"I don’t think I’ve ever hit my 10,000-step goal before breakfast,” my friend Caroline says on Day One of our stay at Rancho La Puerta. We were up before the sun, watching the day break as we ascended Mount Kuchumaa on a guided hike with a group of 30 other guests. Now, we’re digging in to a breakfast we feel we’ve earned – eggs with homemade tortilla, avocado and salsa alongside bowls of mango, yogurt and bircher muesli. I feel hungry, exhausted and energised all at once.
Rancho La Puerta has been purposely laid out so even without tackling an early-morning hike, guests will get their exercise in throughout the day, walking from one of the 86 casitas to the dining hall, spa or a fitness class. Edmund Szekely, who founded the Ranch in 1940 with wife Deborah, had a simple philosophy decades ahead of its time: live simply, respect the body’s inherent wisdom and embrace a life in nature. He was an early proponent of incidental exercise, and getting around on foot means Caroline and I will add at least another 10,000 steps to our day before it’s done.
On our first hike, we meet Katy, a woman in her 40s from Los Angeles who’s been coming to the Ranch with her mother since she was 14. She’s the first of many friends we will make during our week at the Ranch, which is populated mostly by women, though a handful of men tag along. Nearly everyone comes for a Saturday to Saturday stay, and meals are served in a communal dining hall at set hours; at dinner the first night, we sit at a big table with strangers, but we soon know each other’s names and where we’re from: there are two pairs of sisters, a couple of solo travellers and Caroline and me – friends of more than 20 years who live a few thousand miles apart.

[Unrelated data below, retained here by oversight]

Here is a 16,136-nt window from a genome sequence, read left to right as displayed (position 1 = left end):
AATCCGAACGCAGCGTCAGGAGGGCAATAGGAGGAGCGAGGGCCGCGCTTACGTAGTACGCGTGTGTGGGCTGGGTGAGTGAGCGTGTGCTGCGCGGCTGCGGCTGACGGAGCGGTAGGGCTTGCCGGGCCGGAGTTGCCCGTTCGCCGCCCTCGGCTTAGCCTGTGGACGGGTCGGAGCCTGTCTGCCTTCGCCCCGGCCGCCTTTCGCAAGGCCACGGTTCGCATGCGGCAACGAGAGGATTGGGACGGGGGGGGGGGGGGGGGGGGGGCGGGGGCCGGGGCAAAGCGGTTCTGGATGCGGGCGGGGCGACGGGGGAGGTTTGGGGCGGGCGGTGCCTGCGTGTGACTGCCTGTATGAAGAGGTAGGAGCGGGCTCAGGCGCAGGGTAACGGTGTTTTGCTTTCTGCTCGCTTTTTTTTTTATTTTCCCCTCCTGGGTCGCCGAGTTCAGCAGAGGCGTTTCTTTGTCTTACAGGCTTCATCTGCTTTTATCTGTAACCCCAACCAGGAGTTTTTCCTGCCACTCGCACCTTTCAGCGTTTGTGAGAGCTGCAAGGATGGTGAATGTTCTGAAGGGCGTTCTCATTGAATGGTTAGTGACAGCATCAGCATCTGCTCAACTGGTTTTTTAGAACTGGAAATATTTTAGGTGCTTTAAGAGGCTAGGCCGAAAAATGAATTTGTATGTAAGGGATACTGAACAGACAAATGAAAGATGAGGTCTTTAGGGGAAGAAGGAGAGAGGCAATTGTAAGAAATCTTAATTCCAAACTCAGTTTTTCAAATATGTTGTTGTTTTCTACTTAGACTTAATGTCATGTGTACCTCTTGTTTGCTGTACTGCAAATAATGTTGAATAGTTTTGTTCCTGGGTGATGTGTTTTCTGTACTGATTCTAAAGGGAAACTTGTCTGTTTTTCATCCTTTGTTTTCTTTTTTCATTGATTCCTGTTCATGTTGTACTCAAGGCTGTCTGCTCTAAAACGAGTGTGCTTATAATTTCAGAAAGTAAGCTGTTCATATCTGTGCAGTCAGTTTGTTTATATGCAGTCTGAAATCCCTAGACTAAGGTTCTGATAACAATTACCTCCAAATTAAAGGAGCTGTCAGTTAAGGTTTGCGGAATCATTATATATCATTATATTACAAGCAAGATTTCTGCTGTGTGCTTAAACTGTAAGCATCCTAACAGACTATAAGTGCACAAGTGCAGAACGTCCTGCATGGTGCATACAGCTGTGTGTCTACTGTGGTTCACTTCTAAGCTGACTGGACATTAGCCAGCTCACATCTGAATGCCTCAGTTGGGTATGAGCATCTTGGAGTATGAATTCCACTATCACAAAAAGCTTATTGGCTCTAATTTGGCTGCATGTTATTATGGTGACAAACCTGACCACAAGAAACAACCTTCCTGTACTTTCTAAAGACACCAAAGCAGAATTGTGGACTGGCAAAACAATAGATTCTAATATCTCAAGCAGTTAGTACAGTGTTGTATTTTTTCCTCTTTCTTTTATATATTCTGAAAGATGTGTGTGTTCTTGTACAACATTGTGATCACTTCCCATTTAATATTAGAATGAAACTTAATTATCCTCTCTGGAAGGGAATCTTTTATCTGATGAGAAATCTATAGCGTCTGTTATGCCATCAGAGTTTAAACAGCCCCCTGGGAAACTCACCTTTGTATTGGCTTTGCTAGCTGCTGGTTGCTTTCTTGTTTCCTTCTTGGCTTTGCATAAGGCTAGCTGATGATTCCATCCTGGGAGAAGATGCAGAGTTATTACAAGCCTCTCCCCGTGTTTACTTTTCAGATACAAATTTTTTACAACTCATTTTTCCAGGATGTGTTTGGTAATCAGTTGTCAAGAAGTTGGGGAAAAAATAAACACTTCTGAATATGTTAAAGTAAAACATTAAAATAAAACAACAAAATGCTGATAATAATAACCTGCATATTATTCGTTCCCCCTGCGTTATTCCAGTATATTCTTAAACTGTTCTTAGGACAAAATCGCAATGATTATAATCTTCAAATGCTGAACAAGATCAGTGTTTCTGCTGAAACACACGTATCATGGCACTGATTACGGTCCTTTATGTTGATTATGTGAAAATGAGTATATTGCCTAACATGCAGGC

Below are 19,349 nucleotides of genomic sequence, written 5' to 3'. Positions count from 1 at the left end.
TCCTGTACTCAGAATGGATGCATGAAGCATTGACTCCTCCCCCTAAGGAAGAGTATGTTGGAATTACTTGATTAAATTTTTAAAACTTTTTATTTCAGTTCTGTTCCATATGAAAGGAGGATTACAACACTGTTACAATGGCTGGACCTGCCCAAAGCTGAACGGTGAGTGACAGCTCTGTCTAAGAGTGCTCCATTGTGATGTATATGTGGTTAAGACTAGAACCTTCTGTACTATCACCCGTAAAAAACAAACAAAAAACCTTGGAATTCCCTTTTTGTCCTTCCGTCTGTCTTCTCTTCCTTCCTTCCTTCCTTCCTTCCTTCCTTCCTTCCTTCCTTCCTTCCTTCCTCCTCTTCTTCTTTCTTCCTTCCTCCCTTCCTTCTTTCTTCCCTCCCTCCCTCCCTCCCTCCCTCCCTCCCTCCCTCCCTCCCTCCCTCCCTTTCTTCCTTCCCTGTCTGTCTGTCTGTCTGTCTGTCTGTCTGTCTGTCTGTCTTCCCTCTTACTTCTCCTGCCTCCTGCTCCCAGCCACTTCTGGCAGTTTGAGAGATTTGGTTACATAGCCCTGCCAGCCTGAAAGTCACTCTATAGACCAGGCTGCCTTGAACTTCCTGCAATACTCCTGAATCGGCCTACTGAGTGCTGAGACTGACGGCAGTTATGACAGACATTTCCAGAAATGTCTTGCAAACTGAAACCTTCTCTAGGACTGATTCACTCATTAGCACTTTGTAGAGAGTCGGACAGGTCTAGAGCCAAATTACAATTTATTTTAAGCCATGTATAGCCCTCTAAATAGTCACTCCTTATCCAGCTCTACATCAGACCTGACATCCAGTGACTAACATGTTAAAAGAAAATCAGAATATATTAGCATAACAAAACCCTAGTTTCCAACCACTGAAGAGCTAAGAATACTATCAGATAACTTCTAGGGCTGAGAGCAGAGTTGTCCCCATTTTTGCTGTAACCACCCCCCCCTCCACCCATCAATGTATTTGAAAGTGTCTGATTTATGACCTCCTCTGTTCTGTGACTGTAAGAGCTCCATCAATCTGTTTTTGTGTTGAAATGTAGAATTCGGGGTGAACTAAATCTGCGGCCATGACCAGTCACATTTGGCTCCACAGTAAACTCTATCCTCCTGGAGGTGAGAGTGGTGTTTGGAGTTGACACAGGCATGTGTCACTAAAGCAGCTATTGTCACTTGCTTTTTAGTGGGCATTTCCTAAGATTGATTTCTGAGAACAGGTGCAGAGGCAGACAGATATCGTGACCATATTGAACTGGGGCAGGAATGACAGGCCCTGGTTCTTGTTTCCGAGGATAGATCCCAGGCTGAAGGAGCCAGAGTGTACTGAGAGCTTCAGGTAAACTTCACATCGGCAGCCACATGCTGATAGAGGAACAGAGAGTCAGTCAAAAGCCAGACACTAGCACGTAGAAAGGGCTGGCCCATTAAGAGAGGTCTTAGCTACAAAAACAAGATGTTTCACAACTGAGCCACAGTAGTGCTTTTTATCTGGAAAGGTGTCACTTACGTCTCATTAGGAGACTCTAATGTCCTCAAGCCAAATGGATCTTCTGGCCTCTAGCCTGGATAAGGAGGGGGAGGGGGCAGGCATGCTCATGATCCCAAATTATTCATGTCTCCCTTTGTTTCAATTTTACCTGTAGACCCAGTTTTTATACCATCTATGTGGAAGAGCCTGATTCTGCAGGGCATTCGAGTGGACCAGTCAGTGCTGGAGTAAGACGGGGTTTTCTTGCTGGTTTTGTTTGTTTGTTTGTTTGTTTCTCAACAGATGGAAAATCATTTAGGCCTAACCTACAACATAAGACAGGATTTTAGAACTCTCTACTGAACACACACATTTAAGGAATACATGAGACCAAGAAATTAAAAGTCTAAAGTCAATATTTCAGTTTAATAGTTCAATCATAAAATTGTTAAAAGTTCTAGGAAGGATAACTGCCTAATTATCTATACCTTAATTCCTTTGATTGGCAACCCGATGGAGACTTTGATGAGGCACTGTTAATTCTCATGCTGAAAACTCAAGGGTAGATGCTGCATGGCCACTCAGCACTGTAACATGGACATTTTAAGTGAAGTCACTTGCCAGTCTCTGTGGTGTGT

Over the course of the week, we meet Steve and Holly, a vibrant Californian couple in their 80s who will hit the dance floor on the final evening; mother-daughter duo Laurel and Teal, visiting from Oregon on their second trip (though Laurel first came decades ago with her own mother); and visiting chef Joey and his wife Jaeme from San Francisco.
Almost everyone has been before – so much so that Caroline and I have nametags on our backpacks identifying us as ‘first-timers’. “After a week, you’ll see why people come back,” Katy tells us. “After a few months away, you’ll start planning your next trip”.
Learning for life
But right now, over that first breakfast, Caroline and I are busy planning our day; the myriad of options is a bit overwhelming; in addition to the hikes, more than 50 fitness classes are offered – obvious things such as yoga, Pilates, and strength training, but also more specialised lessons in Gyrokinesis or Feldenkrais. Add to that art lessons, lectures, cooking classes, bird watching, history tours, sound healing and a wide range of aquatic and racquet offerings (it was Pickleball week during our stay) and we began to worry a week wasn’t long enough. But it’s thrilling, plotting schedules – a little like choosing your first university classes and thinking about all you’ll learn. We try to find a mix of doing and being, and by day three we seem to have it down.